Food Forward delivers farmers market produce to those who need it most

Russ Parsons
The California Cook
Local food gleaners comb backyards, farmers markets to help feed thousands of hungry people every month

Smart farmers market shoppers know it’s best to get there bright and early. So why is Leah Boyer hanging around the Saturday Torrance market at closing time? It’s because she’s got hungry people to feed.

Boyer is the farmers market recovery program manager for Food Forward, a Southern California nonprofit organization that gathers free food from backyards, farmers markets, even the produce terminals, and distributes it to more than 200 charitable groups across a five-county region. The organization says it helps feed 100,000 people a month.

Boyer shows up at Torrance around 11 in the morning, well past farmers market prime time. She and her crew — “glean team” leader Claire Moss and young volunteers Sonari Chidi and Zachery McGraw — walk the market distributing empty Food Forward cardboard boxes to various farmers. 

Then at 1 p.m., after the horn blows ending the market, they make another circuit, picking up the boxes, filled with produce the farmers didn’t sell that day. Those boxes are weighed and recorded, and then volunteers from various local charities drive by to pick them up.

The take from this Saturday market — about 250 pounds of fresh fruit and vegetables — goes to Navegando Con Jesus Covenant Church and Lydia’s House food pantry, both in Torrance.

Though Food Forward has only been around for about six years, and has only been collecting at farmers markets for three, it says it has already collected and distributed 8.6 million pounds of fresh produce. The farmers market program alone has accounted for 650,000 pounds. 

The nonprofit is the brainchild of Rick Nahmias, who started it almost on an impulse.

“I got tired of seeing a huge amount of food waste and seeing all kinds of hungry people in my community,” he says. “So I decided to start harvesting a friend’s fruit trees. There was one tangerine and one navel orange, and between them we got 800 pounds, which we donated to a local food pantry.

“Right then I saw the potential of all these unharvested backyard trees and a community base that was really interested in engaging around food security issues. 

“And here was a way that we could take Southern California’s agricultural food history and turn it into something really positive from the angle of sharing abundance.”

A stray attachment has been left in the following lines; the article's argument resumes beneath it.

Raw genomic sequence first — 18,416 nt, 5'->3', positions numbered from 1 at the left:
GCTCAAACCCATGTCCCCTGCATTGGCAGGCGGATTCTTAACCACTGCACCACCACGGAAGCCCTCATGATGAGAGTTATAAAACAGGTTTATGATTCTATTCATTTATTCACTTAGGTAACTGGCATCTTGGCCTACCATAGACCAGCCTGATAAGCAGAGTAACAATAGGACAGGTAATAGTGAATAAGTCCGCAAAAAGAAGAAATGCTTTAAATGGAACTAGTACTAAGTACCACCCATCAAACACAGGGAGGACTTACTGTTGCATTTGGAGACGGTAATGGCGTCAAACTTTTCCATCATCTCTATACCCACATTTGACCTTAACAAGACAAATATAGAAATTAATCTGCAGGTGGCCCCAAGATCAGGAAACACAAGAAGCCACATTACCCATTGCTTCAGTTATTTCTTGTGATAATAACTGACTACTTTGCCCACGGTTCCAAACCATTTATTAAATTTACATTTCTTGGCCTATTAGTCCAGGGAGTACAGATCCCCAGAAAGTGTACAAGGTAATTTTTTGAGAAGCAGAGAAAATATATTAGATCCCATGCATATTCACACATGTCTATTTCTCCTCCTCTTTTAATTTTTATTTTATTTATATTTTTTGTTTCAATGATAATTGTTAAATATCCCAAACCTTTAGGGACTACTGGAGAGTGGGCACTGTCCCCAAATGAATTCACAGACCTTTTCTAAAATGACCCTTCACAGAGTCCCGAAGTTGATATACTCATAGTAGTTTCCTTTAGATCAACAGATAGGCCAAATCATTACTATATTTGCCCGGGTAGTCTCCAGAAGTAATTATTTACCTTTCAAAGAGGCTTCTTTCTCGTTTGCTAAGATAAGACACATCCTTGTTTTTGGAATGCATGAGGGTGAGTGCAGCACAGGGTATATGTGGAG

Once the backyard gleaning was up and running, he expanded the program to include farmers markets.

The group, made up of roughly 500 to 600 volunteers, works with more than 170 farmers at an average of 15 markets through the week. The harvest ranges from around 250 pounds — as at the Torrance Saturday market — to upwards of 1,000 pounds at the Sunday Hollywood market. (Saturday markets are always slower for Food Forward since most vendors also work Sundays, and therefore tend to hold on to unsold produce an extra day rather than donating it.)

The record farmers market haul, Boyer says, was the Hollywood market on Oscars Sunday. “I guess nobody went to the market that day,” she says with a laugh.

But the farmers market and backyard harvests, important as they are, pale next to what the group collects from the downtown produce market. Boyer says that averages 120,000 pounds a week or more.

Nahmias says the wholesale market has "exponentially increased the number of clients that receive food. This was one of those giant opportunities that no one was taking seriously. It’s very similar to the farmers markets, but think of it on steroids.”

Food Forward also produces its own line of jams from gleaned fruit. “Let’s face it, while we may salivate over Meyer lemons, a normal homeless shelter doesn’t have much use for them,” Nahmias says. “Why not take them and turn them into something that can earn some money and tell our story?”

The group makes Meyer lemon rosemary jelly, fig with balsamic and thyme jam, and grand champion nectarine jam, which are available on their website. It also sponsors a food preservation course it calls a “canning academy,” which provides a lot of the manpower for making the jams.

The fresh food makes a tremendous difference to food pantries, says Warren Hughes, director of Lydia’s House, one of two groups that split the Saturday Torrance haul. While donated staples are welcome, farmers market fruits and vegetables are special.

“This means everything for my clients,” he says, estimating that between 75 and 80 families depend on Lydia’s House every week. 

“I think there’s a misconception that people who come to food banks are people who don’t want to work and are looking for a handout. Most of the people we’re seeing have jobs and work hard but earn below the poverty line and don’t make enough money to feed their family. Other people had good jobs, lost them, now they’re one step away from being homeless. 

“When someone provides something to them that’s of quality, they’re very thankful and they’re happy that someone cares enough to do what Food Forward is doing.”

Food Forward will be holding its annual “Spring Melt” fundraiser April 25 from 7 to 10 p.m at TasteMade in Santa Monica. Dinner will be by Akasha and Clementine restaurants, beers from Smog City Brewing, wines from Parducci, Roxana Jullapat will be making dessert and Matthew Biancaniello will be pouring drinks. Tickets are $125.

Are you a food geek? Follow me on Twitter @russ_parsons1

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